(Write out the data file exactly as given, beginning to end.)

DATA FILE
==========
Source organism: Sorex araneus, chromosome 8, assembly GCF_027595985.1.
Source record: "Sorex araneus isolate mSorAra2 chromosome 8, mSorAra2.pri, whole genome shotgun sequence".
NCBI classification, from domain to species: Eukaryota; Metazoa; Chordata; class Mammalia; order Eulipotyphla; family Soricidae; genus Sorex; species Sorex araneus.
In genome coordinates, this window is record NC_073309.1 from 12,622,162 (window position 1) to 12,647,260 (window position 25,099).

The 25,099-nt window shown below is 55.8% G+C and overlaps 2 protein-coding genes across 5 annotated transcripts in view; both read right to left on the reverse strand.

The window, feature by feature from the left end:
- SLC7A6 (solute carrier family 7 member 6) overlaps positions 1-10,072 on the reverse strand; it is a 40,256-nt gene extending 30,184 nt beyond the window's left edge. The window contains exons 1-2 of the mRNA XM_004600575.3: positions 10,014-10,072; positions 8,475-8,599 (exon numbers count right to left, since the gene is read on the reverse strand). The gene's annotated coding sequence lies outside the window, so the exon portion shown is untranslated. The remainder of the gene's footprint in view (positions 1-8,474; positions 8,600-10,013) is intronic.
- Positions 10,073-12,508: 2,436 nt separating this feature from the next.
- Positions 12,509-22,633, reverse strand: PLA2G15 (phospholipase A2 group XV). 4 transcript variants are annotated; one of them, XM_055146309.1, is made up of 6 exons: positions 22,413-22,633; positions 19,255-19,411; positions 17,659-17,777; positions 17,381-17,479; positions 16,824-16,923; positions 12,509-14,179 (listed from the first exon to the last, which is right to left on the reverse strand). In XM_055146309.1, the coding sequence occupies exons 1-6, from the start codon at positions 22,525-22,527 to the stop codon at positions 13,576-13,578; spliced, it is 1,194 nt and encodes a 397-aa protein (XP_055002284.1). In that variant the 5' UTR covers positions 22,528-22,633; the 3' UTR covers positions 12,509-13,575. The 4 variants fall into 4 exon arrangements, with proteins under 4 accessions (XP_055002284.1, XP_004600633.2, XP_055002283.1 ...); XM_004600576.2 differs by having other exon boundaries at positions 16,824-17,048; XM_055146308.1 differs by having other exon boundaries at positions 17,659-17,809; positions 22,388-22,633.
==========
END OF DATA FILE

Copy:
Source organism: Sorex araneus, chromosome 8, assembly GCF_027595985.1.
Source record: "Sorex araneus isolate mSorAra2 chromosome 8, mSorAra2.pri, whole genome shotgun sequence".
NCBI classification, from domain to species: Eukaryota; Metazoa; Chordata; class Mammalia; order Eulipotyphla; family Soricidae; genus Sorex; species Sorex araneus.
In genome coordinates, this window is record NC_073309.1 from 12,622,162 (window position 1) to 12,647,260 (window position 25,099).

The 25,099-nt window shown below is 55.8% G+C and overlaps 2 protein-coding genes across 5 annotated transcripts in view; both read right to left on the reverse strand.

The window, feature by feature from the left end:
- SLC7A6 (solute carrier family 7 member 6) overlaps positions 1-10,072 on the reverse strand; it is a 40,256-nt gene extending 30,184 nt beyond the window's left edge. The window contains exons 1-2 of the mRNA XM_004600575.3: positions 10,014-10,072; positions 8,475-8,599 (exon numbers count right to left, since the gene is read on the reverse strand). The gene's annotated coding sequence lies outside the window, so the exon portion shown is untranslated. The remainder of the gene's footprint in view (positions 1-8,474; positions 8,600-10,013) is intronic.
- Positions 10,073-12,508: 2,436 nt separating this feature from the next.
- Positions 12,509-22,633, reverse strand: PLA2G15 (phospholipase A2 group XV). 4 transcript variants are annotated; one of them, XM_055146309.1, is made up of 6 exons: positions 22,413-22,633; positions 19,255-19,411; positions 17,659-17,777; positions 17,381-17,479; positions 16,824-16,923; positions 12,509-14,179 (listed from the first exon to the last, which is right to left on the reverse strand). In XM_055146309.1, the coding sequence occupies exons 1-6, from the start codon at positions 22,525-22,527 to the stop codon at positions 13,576-13,578; spliced, it is 1,194 nt and encodes a 397-aa protein (XP_055002284.1). In that variant the 5' UTR covers positions 22,528-22,633; the 3' UTR covers positions 12,509-13,575. The 4 variants fall into 4 exon arrangements, with proteins under 4 accessions (XP_055002284.1, XP_004600633.2, XP_055002283.1 ...); XM_004600576.2 differs by having other exon boundaries at positions 16,824-17,048; XM_055146308.1 differs by having other exon boundaries at positions 17,659-17,809; positions 22,388-22,633.